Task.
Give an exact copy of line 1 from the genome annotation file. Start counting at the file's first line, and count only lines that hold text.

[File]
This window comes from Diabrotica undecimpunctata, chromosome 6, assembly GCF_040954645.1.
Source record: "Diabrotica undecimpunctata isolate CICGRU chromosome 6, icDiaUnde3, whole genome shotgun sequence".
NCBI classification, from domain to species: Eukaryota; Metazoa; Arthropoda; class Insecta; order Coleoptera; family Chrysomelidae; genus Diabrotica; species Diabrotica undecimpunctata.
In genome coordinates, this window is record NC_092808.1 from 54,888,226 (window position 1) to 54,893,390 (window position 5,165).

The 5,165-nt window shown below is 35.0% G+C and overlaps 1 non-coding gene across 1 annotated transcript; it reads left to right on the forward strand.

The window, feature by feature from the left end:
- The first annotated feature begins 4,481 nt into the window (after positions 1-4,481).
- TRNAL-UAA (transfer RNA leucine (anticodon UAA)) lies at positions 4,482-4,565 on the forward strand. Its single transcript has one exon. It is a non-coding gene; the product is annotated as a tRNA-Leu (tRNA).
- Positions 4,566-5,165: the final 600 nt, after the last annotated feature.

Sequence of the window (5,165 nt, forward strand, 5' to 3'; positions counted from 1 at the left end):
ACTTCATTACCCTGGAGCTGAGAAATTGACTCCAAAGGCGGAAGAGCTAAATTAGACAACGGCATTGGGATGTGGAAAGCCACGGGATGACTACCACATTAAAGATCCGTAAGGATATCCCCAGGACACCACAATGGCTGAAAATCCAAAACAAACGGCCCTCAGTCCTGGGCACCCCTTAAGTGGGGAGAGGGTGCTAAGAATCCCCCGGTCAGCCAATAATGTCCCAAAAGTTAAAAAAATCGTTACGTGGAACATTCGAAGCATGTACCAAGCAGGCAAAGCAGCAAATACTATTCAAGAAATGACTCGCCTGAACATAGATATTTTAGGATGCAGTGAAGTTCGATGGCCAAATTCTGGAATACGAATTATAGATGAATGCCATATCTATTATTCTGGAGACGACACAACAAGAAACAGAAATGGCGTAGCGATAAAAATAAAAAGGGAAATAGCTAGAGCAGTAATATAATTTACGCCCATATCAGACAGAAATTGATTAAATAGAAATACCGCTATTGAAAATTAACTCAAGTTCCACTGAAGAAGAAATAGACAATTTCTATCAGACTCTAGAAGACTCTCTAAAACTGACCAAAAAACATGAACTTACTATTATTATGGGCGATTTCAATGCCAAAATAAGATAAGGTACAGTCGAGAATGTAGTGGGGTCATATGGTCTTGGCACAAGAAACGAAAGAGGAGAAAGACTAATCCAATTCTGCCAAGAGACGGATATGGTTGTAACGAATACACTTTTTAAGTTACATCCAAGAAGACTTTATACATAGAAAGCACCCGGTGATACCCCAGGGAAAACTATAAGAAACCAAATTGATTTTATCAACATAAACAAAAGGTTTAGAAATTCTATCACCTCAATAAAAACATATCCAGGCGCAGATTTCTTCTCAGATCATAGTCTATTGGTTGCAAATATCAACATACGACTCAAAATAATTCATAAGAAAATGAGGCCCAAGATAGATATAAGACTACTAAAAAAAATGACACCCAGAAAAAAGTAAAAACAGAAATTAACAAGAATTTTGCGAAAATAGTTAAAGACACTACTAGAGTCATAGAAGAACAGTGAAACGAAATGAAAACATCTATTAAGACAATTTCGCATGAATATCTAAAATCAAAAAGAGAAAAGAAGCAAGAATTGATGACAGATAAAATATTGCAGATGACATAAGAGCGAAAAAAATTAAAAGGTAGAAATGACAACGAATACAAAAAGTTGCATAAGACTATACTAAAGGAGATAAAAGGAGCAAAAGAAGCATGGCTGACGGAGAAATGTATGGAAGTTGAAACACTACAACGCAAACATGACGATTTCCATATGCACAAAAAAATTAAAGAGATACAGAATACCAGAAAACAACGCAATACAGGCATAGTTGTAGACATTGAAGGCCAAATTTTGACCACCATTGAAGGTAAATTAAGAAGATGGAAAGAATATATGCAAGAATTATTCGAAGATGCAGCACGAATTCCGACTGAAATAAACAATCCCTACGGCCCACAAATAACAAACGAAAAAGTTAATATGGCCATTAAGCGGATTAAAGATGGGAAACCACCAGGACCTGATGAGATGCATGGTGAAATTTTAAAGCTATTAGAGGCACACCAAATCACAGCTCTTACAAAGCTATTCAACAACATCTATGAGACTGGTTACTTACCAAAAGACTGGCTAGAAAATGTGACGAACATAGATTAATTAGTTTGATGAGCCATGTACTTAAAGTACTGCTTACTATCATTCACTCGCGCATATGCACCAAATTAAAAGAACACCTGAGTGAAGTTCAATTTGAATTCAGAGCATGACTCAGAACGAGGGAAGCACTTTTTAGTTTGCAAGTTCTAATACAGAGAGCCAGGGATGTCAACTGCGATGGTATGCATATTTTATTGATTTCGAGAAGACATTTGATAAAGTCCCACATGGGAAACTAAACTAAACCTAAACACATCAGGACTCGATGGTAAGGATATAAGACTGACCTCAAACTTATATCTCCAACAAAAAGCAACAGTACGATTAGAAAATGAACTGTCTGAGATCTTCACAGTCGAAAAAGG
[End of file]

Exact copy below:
This window comes from Diabrotica undecimpunctata, chromosome 6, assembly GCF_040954645.1.